“From the machine shop, through sub-assemblies and final finish packaging, there are probably between certification, measurements, audit, releases and sub-assembly testing ... any one assembly will go through anywhere from five to 10 quality tiers of inspection,” Rimmel said.

The quality of the product is important, but another point of pride for Flint & Walling is the quality of the job for its employees.

Flint & Walling runs a first shift and a limited third shift. For the more than 160 employees, the job sticks to a 40-hour per week model, because the company wants its workers to have that life outside of work.

“Our culture is very family based, very representative of the local Kendallville community,” Rimmel said. “We work hard, we enjoy each other’s company. Our workforce traditionally makes a career here at Flint & Walling.”

Flint & Walling has benefited from longevity in its staff, with many employees who have been with the company for decades. It’s only more recently, Rimmel, said, that’s there’s a changing of the guard as veterans retire and the company hires in some new young blood.

It doesn’t take long for new people to get a feel for the culture, Wisel said, and word-of-mouth from its current employees has helped the company attract new workers. While some firms struggle to find and hire new labor, that hasn’t been so much of an issue at Flint & Walling, he said.

“We’re kind of excited about the influx of new operators,” Rimmel said. “It gives us a little life. but all in all the work staff, they very much are in tune with the culture and values of this community.”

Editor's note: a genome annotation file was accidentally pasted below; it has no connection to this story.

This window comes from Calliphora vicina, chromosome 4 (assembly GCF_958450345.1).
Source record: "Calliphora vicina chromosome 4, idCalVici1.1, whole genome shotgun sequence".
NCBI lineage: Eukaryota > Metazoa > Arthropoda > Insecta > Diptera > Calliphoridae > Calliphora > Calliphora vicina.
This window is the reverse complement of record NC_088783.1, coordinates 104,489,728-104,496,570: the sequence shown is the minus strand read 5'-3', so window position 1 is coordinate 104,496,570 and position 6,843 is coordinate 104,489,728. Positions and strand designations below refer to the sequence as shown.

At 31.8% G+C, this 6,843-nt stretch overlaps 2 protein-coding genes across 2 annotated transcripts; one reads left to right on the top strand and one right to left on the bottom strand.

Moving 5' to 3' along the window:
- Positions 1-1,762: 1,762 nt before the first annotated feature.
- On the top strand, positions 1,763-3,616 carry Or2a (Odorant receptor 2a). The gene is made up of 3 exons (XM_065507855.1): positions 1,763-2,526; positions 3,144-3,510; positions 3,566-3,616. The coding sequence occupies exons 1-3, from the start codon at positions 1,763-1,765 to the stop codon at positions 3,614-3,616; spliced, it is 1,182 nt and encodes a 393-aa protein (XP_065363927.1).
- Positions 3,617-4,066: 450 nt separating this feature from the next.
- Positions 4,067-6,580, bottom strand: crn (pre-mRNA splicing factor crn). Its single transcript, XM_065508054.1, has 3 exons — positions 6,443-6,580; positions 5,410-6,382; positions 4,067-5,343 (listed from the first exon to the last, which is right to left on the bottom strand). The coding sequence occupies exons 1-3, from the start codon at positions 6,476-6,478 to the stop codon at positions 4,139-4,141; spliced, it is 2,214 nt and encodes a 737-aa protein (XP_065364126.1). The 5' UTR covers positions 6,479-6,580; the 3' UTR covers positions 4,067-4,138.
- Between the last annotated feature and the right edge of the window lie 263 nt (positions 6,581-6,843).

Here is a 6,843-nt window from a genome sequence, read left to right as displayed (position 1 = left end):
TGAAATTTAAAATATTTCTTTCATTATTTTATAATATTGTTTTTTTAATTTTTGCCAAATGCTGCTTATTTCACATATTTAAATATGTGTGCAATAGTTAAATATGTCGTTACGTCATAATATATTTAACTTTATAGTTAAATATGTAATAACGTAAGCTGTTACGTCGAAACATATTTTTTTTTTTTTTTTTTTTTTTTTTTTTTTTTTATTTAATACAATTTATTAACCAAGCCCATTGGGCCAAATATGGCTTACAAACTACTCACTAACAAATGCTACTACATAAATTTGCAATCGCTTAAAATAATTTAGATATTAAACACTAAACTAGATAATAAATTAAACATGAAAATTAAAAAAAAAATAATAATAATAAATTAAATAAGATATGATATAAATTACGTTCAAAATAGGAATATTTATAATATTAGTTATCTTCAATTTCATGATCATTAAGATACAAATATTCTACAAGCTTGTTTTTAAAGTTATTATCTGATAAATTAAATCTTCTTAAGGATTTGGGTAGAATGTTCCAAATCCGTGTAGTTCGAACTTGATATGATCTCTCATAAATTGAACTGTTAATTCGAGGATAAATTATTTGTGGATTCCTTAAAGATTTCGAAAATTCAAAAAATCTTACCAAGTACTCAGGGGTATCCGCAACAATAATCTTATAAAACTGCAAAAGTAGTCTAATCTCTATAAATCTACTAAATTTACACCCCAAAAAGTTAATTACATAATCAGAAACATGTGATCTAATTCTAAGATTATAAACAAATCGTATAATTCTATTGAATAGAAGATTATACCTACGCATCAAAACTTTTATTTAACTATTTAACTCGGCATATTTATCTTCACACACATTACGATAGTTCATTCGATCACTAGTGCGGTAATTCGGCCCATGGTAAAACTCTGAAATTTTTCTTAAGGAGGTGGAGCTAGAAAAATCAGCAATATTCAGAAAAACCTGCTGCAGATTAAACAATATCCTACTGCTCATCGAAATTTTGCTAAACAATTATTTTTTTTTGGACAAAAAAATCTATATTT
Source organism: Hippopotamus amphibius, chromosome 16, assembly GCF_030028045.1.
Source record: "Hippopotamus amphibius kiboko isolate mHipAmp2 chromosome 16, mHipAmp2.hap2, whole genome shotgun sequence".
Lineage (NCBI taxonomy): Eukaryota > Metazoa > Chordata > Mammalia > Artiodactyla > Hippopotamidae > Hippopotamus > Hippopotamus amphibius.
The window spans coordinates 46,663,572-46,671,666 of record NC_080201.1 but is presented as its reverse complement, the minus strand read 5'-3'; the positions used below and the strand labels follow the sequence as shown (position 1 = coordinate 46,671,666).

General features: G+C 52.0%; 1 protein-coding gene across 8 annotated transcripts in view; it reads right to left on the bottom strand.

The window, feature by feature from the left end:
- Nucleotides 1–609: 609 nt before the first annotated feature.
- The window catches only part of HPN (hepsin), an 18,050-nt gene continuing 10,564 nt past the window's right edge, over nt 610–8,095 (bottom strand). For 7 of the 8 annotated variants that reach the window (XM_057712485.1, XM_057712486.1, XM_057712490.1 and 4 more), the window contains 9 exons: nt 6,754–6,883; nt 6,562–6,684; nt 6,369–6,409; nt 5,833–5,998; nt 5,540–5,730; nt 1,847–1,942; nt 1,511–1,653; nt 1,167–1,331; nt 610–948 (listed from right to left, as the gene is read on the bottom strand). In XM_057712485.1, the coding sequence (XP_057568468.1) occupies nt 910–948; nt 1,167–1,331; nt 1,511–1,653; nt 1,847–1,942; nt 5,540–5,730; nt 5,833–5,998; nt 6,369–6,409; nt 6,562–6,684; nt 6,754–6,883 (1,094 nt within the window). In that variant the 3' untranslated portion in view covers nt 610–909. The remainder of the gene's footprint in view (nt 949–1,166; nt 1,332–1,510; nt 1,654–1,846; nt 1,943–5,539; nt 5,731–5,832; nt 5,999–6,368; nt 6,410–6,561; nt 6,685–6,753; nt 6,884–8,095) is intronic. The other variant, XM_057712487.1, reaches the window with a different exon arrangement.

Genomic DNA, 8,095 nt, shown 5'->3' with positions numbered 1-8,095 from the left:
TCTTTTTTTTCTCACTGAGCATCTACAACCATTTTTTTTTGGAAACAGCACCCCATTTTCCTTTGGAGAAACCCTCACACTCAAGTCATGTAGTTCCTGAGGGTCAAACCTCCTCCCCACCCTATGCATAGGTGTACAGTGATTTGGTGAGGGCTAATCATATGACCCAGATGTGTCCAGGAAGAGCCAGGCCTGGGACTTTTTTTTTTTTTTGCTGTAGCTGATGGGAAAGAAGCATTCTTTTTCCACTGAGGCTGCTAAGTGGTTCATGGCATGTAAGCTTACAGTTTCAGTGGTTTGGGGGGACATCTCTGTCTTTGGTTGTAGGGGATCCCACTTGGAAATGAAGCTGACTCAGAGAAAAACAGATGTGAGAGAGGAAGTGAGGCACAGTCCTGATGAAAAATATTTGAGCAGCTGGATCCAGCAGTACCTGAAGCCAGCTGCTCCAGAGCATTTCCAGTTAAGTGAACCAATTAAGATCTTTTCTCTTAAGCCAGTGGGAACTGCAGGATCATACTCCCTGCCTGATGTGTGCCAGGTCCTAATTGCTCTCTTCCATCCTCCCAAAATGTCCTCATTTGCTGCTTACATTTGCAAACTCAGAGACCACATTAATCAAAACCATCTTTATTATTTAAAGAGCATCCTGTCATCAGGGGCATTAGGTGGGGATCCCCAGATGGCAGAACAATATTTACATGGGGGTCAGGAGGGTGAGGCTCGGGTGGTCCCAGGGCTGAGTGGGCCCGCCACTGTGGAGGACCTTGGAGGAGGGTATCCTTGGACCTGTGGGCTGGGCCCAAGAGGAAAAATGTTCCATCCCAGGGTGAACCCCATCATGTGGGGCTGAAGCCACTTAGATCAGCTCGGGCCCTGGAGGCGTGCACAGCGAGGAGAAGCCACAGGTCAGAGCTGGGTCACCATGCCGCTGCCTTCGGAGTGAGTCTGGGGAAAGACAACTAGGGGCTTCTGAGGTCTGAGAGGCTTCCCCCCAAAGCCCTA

For a company in business in the community for 153 years, Flint & Walling isn’t showing signs of slowing down. The firm continues to grow and expand, adding new equipment and capabilities.

While you can still see some pieces of equipment that were in use during World War II on the factory floor, you’ll also find new computerized machines added within the last year or two, Wisel said.

Flint & Walling also has recently rehabbed the former Superior Essex building on West Mitchell Street and opened a Zoeller Motor Works production line, with more than 50 employees working at that facility.

As the company advances toward the 175-year mark, Kendallville can expect to see growth in the product line and, again, more of the process brought in-house.

“There’s a lot of new markets and projects we’re working on. We’re looking in both the agricultural, more controls and electronics,” Rimmel said. “A lot of our growth in our manufacturing has been with the expansion of our machine shop.”

Flint & Walling was last recognized as Industry of the Year in 2007, but its recent spate of growth and continued investment in the community made the company worthy of the award again, Kendallville Chamber Executive Director Lynnette Leamon said.

“Flint & Walling is recognized again because of their long history of investing in Kendallville and providing great benefits and wages for their employees,” Leamon said. “Last year they purchased an empty building on Mitchell Street and moved their motor production line from Mexico to Kendallville which added about 40 new employees.”

Flint & Walling maintains its roots, and while the company evolves and innovates, one thing remains constant — Flint & Walling is committed to Kendallville.

“Kendallville has been a great supporter of Flint & Walling’s projects,” Rimmel said. “The local community has been our workforce. The people that work at Flint & Walling work very hard, we’re a family-operated business. ... It means a lot to us.”